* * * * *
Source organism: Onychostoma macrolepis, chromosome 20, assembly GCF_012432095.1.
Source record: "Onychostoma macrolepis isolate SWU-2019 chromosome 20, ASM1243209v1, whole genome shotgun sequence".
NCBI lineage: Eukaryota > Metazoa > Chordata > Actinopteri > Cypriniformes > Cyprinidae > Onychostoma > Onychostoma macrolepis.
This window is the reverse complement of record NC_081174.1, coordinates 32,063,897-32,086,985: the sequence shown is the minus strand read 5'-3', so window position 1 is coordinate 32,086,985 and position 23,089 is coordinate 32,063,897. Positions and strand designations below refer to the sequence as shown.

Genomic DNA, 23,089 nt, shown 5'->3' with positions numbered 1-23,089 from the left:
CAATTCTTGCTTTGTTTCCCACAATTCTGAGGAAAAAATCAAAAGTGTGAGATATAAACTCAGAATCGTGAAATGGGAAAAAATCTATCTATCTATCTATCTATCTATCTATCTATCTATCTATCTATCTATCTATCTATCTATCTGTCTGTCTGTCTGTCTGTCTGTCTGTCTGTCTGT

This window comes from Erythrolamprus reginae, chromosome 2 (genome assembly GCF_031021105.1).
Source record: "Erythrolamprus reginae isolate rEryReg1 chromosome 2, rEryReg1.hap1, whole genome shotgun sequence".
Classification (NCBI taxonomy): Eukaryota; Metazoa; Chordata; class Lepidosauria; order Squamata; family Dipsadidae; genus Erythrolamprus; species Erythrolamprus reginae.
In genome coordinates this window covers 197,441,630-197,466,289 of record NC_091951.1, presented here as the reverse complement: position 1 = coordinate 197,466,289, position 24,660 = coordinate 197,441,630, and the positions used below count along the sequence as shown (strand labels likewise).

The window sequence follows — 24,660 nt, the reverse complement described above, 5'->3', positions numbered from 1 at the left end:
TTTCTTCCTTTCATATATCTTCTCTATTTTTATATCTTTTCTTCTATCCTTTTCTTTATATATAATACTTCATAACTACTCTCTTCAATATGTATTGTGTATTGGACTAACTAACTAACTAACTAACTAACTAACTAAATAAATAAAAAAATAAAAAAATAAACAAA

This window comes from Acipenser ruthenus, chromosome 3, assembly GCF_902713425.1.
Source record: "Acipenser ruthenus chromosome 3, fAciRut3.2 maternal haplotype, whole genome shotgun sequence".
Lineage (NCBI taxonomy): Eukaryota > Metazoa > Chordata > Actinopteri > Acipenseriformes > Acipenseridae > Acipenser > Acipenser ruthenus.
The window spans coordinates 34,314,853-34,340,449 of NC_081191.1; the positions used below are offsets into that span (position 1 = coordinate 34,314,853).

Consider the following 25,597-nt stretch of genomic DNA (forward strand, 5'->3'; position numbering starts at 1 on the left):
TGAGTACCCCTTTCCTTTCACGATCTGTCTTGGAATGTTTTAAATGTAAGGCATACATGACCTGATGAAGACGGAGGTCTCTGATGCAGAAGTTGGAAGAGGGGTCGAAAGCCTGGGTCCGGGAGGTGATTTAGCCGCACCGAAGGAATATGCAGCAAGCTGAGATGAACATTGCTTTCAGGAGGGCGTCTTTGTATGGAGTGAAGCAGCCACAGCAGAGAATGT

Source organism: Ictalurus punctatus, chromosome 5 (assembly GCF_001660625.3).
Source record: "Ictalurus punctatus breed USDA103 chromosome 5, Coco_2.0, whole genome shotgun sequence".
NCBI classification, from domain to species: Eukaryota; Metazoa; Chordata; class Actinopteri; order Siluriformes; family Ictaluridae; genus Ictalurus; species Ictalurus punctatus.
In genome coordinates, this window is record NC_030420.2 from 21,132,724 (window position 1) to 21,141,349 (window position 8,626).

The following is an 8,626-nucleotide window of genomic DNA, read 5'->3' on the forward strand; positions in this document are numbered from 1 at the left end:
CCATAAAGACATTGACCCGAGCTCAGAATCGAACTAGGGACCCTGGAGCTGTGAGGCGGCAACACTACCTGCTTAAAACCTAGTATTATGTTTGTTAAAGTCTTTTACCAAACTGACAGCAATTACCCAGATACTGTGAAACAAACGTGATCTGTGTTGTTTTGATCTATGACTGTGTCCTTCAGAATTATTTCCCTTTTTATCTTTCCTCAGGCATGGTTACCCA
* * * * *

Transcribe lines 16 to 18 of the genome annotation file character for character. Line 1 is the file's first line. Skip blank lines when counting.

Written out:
The window spans coordinates 34,314,853-34,340,449 of NC_081191.1; the positions used below are offsets into that span (position 1 = coordinate 34,314,853).

Consider the following 25,597-nt stretch of genomic DNA (forward strand, 5'->3'; position numbering starts at 1 on the left):
TGAGTACCCCTTTCCTTTCACGATCTGTCTTGGAATGTTTTAAATGTAAGGCATACATGACCTGATGAAGACGGAGGTCTCTGATGCAGAAGTTGGAAGAGGGGTCGAAAGCCTGGGTCCGGGAGGTGATTTAGCCGCACCGAAGGAATATGCAGCAAGCTGAGATGAACATTGCTTTCAGGAGGGCGTCTTTGTATGGAGTGAAGCAGCCACAGCAGAGAATGT